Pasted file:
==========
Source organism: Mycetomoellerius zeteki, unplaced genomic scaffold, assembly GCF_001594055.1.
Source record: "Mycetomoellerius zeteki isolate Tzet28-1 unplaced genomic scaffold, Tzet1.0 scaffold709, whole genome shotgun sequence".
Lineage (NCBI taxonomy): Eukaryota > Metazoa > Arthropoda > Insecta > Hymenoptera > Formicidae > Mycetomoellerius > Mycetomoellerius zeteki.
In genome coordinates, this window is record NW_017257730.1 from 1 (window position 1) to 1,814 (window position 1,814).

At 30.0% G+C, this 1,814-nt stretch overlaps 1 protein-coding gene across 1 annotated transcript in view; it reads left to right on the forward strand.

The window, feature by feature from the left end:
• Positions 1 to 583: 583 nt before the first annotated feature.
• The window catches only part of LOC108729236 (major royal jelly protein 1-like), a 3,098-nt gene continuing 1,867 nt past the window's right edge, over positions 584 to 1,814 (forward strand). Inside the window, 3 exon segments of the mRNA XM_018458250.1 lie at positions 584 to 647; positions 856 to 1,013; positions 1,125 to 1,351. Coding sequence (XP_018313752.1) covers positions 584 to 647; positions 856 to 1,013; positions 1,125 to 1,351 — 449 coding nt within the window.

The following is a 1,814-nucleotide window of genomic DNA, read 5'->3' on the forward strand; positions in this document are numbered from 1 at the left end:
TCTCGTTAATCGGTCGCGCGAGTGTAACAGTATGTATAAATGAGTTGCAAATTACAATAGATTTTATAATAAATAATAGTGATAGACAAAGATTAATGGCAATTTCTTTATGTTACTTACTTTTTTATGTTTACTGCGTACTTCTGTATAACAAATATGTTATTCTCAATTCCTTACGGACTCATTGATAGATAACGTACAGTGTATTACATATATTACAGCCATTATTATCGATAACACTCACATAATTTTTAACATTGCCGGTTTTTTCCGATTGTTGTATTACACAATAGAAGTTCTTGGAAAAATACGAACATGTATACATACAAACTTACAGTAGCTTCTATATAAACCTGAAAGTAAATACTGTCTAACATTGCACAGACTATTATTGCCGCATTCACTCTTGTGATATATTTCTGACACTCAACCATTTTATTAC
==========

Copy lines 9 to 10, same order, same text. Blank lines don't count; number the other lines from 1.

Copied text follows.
The following is a 1,814-nucleotide window of genomic DNA, read 5'->3' on the forward strand; positions in this document are numbered from 1 at the left end:
TCTCGTTAATCGGTCGCGCGAGTGTAACAGTATGTATAAATGAGTTGCAAATTACAATAGATTTTATAATAAATAATAGTGATAGACAAAGATTAATGGCAATTTCTTTATGTTACTTACTTTTTTATGTTTACTGCGTACTTCTGTATAACAAATATGTTATTCTCAATTCCTTACGGACTCATTGATAGATAACGTACAGTGTATTACATATATTACAGCCATTATTATCGATAACACTCACATAATTTTTAACATTGCCGGTTTTTTCCGATTGTTGTATTACACAATAGAAGTTCTTGGAAAAATACGAACATGTATACATACAAACTTACAGTAGCTTCTATATAAACCTGAAAGTAAATACTGTCTAACATTGCACAGACTATTATTGCCGCATTCACTCTTGTGATATATTTCTGACACTCAACCATTTTATTAC